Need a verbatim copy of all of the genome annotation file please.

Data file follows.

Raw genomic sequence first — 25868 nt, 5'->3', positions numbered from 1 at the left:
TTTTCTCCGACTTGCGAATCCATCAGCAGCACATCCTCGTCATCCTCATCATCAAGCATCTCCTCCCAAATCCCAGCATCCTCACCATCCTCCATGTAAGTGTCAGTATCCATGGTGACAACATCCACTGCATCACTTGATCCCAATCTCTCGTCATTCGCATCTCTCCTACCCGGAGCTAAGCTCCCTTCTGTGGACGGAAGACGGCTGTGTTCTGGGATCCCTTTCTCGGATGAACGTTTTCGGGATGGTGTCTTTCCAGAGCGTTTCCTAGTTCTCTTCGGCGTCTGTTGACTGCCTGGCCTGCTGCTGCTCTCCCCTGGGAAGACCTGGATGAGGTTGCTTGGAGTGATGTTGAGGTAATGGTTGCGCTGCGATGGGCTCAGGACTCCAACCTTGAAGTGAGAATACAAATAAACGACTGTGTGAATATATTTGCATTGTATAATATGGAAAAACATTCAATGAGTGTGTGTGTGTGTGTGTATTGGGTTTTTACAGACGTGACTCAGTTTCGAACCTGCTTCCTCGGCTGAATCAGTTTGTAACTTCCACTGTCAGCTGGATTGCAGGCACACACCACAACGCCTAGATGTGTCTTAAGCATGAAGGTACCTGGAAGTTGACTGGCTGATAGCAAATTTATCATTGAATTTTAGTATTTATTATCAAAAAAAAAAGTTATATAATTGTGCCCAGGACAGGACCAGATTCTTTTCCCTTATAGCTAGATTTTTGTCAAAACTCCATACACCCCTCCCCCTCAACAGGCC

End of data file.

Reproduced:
Raw genomic sequence first — 25868 nt, 5'->3', positions numbered from 1 at the left:
TTTTCTCCGACTTGCGAATCCATCAGCAGCACATCCTCGTCATCCTCATCATCAAGCATCTCCTCCCAAATCCCAGCATCCTCACCATCCTCCATGTAAGTGTCAGTATCCATGGTGACAACATCCACTGCATCACTTGATCCCAATCTCTCGTCATTCGCATCTCTCCTACCCGGAGCTAAGCTCCCTTCTGTGGACGGAAGACGGCTGTGTTCTGGGATCCCTTTCTCGGATGAACGTTTTCGGGATGGTGTCTTTCCAGAGCGTTTCCTAGTTCTCTTCGGCGTCTGTTGACTGCCTGGCCTGCTGCTGCTCTCCCCTGGGAAGACCTGGATGAGGTTGCTTGGAGTGATGTTGAGGTAATGGTTGCGCTGCGATGGGCTCAGGACTCCAACCTTGAAGTGAGAATACAAATAAACGACTGTGTGAATATATTTGCATTGTATAATATGGAAAAACATTCAATGAGTGTGTGTGTGTGTGTGTATTGGGTTTTTACAGACGTGACTCAGTTTCGAACCTGCTTCCTCGGCTGAATCAGTTTGTAACTTCCACTGTCAGCTGGATTGCAGGCACACACCACAACGCCTAGATGTGTCTTAAGCATGAAGGTACCTGGAAGTTGACTGGCTGATAGCAAATTTATCATTGAATTTTAGTATTTATTATCAAAAAAAAAAGTTATATAATTGTGCCCAGGACAGGACCAGATTCTTTTCCCTTATAGCTAGATTTTTGTCAAAACTCCATACACCCCTCCCCCTCAACAGGCC